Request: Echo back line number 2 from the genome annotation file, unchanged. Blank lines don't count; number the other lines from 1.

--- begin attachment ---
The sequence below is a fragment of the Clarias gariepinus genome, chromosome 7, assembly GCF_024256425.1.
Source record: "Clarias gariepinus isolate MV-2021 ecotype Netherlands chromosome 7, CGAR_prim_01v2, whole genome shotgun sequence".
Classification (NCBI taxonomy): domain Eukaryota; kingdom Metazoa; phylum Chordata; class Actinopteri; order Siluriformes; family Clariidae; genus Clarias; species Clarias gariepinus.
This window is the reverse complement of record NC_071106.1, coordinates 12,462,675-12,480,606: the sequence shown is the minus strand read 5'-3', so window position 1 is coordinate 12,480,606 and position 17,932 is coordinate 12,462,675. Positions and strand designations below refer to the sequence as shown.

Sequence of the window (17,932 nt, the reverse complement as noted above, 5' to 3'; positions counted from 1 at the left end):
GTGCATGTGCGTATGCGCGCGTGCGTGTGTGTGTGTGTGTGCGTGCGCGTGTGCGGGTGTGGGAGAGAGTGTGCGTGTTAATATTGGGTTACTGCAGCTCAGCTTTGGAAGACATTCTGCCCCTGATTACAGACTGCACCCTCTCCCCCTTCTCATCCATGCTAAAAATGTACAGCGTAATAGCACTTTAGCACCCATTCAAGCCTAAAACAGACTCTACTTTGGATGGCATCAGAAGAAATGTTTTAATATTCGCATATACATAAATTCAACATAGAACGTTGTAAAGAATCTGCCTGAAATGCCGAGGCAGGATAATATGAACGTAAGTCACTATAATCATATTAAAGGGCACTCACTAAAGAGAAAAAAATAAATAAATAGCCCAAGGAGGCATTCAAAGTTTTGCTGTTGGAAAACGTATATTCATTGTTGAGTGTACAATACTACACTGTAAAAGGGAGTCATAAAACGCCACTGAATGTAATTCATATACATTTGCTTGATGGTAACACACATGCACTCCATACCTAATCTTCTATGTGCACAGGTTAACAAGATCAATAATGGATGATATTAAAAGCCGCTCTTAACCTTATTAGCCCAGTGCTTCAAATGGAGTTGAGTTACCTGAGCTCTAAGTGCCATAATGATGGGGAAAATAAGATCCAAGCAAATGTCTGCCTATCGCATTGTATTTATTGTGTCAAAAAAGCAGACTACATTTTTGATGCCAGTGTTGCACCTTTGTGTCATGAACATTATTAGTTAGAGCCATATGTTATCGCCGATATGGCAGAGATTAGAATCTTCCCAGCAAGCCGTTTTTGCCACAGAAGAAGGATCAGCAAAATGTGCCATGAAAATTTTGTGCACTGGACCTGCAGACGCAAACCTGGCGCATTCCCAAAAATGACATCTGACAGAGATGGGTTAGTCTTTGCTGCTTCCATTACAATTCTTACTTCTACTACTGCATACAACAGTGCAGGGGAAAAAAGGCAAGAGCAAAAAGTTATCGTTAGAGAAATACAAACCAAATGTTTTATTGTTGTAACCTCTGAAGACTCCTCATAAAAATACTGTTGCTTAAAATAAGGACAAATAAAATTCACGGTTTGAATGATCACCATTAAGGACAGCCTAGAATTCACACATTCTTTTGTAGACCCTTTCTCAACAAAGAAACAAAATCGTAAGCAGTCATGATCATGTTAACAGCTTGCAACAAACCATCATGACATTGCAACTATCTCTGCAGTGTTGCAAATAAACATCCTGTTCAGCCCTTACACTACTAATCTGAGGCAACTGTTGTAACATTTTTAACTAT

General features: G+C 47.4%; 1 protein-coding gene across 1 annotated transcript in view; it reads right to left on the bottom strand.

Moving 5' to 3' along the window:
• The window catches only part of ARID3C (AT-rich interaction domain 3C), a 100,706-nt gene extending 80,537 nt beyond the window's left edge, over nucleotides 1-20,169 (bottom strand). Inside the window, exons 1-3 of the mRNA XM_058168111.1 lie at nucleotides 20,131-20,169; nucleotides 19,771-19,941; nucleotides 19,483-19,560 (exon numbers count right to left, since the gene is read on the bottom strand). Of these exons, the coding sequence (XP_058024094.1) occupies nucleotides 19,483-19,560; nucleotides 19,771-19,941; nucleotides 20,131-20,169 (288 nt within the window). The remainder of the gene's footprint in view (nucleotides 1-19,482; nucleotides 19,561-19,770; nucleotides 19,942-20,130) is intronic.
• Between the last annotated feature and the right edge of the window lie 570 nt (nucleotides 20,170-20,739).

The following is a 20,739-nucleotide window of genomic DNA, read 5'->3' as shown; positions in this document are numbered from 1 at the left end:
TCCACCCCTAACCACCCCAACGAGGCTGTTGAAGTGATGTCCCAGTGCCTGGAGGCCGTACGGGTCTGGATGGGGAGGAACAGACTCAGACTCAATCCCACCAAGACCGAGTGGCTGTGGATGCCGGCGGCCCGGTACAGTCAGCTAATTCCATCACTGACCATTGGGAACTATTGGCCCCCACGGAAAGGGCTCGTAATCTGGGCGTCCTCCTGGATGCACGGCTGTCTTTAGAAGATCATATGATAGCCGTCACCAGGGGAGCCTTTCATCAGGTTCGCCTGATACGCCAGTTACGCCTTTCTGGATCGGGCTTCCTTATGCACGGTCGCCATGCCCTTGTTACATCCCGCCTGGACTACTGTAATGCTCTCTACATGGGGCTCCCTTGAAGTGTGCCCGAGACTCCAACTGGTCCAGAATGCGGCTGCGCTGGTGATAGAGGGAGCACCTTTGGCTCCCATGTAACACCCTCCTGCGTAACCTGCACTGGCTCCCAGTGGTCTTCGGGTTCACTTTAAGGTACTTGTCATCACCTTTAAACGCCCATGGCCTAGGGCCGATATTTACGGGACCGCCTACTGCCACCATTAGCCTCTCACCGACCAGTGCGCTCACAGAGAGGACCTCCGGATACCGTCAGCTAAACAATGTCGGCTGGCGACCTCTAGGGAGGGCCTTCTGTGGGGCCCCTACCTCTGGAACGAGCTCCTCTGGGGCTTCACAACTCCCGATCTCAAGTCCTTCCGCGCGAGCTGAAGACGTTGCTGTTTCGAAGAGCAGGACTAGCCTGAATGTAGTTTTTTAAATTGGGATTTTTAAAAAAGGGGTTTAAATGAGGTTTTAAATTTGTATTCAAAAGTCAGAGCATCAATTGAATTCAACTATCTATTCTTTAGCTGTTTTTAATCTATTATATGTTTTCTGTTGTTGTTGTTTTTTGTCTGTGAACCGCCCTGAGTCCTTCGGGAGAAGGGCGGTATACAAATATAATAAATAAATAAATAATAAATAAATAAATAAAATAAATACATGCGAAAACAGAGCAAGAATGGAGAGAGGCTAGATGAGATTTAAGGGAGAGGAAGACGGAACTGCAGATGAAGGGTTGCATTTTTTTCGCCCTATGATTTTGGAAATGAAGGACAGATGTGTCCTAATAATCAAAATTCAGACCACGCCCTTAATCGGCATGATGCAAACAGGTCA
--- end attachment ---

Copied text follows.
Source record: "Clarias gariepinus isolate MV-2021 ecotype Netherlands chromosome 7, CGAR_prim_01v2, whole genome shotgun sequence".